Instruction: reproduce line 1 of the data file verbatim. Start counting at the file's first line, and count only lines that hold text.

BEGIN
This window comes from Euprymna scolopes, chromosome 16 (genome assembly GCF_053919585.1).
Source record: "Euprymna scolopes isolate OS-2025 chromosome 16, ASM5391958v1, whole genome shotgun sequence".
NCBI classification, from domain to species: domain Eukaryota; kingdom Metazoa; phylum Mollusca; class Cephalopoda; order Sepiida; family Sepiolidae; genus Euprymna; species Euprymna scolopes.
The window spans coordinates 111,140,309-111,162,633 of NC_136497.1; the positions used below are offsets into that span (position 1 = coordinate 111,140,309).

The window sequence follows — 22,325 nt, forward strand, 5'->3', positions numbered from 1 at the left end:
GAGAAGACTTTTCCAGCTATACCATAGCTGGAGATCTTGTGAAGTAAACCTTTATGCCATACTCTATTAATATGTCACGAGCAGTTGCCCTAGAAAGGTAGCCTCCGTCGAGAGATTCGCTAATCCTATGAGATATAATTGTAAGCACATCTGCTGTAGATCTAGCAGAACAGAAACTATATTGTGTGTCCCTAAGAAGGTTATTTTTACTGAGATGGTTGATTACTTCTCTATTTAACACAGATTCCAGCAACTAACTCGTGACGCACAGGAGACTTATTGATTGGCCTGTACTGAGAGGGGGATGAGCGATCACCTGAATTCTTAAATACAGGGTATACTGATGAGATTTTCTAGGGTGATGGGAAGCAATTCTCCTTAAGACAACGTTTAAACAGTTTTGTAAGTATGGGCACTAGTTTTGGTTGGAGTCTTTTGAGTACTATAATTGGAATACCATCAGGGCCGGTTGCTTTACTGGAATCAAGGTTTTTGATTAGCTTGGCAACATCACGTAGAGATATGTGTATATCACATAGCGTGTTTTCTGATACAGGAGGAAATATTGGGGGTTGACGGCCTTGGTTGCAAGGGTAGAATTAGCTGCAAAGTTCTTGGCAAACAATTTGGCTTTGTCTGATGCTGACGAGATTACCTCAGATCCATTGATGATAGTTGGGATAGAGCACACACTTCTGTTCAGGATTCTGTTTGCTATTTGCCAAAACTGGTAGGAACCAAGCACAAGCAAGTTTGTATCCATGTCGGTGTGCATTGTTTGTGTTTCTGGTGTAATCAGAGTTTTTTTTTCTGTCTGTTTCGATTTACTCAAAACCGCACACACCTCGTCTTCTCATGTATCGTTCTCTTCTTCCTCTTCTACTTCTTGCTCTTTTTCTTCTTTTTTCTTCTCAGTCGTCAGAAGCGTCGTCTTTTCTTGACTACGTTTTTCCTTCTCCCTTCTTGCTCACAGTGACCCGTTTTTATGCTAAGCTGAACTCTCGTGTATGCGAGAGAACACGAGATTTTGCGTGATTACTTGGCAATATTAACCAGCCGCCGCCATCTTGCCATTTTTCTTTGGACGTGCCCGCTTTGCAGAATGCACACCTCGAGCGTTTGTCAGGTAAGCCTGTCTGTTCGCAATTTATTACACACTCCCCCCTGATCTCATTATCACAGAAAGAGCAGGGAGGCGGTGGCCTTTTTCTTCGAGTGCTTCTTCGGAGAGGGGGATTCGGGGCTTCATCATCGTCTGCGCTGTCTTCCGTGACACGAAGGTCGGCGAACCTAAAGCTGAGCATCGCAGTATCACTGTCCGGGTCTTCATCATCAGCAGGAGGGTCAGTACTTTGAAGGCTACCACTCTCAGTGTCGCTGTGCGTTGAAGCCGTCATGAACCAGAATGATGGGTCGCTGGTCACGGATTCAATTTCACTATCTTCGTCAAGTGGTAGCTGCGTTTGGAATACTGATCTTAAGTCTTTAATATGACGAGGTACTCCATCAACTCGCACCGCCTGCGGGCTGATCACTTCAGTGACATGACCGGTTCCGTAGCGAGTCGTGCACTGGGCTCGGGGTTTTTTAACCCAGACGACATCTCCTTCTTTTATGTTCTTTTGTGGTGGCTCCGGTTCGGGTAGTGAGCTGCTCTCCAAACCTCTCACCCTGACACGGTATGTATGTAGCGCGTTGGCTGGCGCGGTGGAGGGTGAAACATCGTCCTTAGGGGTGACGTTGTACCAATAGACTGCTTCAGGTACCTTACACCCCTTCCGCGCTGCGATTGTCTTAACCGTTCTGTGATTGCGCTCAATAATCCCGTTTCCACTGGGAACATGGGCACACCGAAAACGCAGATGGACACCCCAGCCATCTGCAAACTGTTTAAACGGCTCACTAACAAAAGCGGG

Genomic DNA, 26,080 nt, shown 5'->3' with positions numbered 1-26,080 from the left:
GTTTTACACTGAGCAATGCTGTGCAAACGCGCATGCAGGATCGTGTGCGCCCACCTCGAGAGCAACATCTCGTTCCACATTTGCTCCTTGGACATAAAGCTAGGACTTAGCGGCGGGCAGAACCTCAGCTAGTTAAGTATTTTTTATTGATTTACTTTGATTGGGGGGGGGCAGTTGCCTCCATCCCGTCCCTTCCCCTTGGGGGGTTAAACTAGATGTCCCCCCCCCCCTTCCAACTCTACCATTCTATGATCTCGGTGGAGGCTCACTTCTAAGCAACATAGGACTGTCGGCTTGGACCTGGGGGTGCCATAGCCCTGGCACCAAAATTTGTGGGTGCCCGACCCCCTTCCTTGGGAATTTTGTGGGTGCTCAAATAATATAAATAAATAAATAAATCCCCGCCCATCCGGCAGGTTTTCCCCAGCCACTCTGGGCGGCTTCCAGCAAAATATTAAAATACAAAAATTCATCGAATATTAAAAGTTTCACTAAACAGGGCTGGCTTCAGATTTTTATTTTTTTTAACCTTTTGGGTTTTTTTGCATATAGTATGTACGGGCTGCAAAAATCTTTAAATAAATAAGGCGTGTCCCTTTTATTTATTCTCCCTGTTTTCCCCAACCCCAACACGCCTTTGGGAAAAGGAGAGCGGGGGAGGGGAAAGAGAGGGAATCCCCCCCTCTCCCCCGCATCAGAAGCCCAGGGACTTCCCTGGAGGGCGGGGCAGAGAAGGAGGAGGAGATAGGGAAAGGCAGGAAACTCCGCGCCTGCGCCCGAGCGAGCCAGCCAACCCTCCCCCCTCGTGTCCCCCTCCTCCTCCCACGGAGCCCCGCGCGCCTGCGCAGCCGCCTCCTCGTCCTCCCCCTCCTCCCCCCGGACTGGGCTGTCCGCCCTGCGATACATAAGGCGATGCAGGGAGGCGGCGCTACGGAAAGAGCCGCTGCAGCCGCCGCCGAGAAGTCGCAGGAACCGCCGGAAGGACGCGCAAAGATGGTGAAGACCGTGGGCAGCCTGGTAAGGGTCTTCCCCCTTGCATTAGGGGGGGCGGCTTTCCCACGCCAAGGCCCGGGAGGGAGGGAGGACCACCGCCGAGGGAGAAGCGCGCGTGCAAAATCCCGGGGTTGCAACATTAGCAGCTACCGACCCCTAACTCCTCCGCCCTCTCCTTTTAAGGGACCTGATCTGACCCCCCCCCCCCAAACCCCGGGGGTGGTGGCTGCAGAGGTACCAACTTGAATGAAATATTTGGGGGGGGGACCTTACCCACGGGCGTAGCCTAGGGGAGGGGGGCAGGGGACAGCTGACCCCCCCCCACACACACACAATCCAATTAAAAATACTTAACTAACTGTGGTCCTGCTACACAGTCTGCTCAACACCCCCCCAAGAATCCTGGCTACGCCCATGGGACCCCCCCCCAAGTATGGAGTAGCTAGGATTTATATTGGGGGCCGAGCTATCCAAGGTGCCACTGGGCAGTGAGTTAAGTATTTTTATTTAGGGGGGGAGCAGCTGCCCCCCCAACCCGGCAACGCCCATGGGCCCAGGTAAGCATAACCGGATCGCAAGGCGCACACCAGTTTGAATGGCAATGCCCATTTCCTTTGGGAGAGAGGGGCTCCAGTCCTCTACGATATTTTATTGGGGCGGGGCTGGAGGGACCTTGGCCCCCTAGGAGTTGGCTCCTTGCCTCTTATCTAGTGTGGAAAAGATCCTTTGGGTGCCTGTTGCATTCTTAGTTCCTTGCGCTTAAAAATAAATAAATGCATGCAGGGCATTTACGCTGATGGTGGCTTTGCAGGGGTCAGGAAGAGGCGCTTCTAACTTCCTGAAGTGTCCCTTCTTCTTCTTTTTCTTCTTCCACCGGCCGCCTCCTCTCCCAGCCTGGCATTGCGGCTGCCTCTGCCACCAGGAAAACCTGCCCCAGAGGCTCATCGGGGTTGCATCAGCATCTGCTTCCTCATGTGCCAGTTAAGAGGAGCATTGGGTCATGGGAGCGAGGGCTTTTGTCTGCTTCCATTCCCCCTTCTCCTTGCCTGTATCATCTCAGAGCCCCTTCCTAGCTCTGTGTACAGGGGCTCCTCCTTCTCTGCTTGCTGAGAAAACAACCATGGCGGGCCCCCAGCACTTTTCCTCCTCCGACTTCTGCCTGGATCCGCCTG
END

This window comes from Euprymna scolopes, chromosome 16 (genome assembly GCF_053919585.1).